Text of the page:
He drove out the gate of OAT straight to a trucking company where he shipped the crates via truck to his Long Island NY home. When he was home on vacation he spray painted EVERY thing pink, then assembled it in a Long Island Jeep 'style'. He never tried to register it. Instead he borrowed the plates off one of his cars, and he only drove it in the cool of the evening after dark and certainly not on the LIE.

After his Vacation when he was back on board sailing someone stole his Jeep and crashed it on the Long Island Expressway and ran off never to be found. There were all these tv and newspaper articles about this crashed mysterious pink jeep, that the US Army insists was somewhere in Nam, although USA seemed to have misplaced it.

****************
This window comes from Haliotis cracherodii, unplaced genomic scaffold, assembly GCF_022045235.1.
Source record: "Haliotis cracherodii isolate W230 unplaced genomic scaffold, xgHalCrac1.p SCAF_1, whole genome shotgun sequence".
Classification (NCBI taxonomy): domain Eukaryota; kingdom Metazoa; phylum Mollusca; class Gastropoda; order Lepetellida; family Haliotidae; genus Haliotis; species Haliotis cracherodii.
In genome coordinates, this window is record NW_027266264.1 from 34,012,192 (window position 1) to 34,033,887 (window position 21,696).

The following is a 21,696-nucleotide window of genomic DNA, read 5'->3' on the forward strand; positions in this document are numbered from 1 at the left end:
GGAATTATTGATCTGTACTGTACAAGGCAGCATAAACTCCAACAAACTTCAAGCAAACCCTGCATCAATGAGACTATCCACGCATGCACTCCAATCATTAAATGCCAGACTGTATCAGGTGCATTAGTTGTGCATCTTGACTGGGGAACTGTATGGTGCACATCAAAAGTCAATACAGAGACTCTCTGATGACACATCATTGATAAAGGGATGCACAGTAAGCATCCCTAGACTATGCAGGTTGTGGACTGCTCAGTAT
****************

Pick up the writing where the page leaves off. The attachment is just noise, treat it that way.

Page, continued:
All the ships I sailed offshore were WW II built. At wars end shipyards had contracts to build cargo ships that were completed. The ships were low mileage for 'Nam, since they only sailed from the shipyard to the closest Reserve Fleet then were properly laid up. They sailed only during wars Korea and 'Nam. As such with proper maintenance they had very reliable steam plants. I sailed like new cargo ships that had not done Korea.

Attached:
danang-De-Long-Pier.jpg
danang-De-Long-Pier-2.jpg
Fueled-Vehicle-Carrier-E.jpg
 

Attachments

·
Premium Member
Joined
·
3,874 Posts
At DuckDuckGo — Privacy, simplified. I just keyed:
US flag ships Liners or Tramps
Resulting in this link:

This information confirms my perception liners are on a fixed schedule while tramps may not be.

I did it because I was not aware that ships are designed specifically as tramps?

As this thread suggests?

I recall back in my Da Nang days, we tramps would be alongside at De Long finger piers for days if not weeks - depending upon cargo - while liners arrived at dawn one day and departed before sunset that day. I never sailed a liner.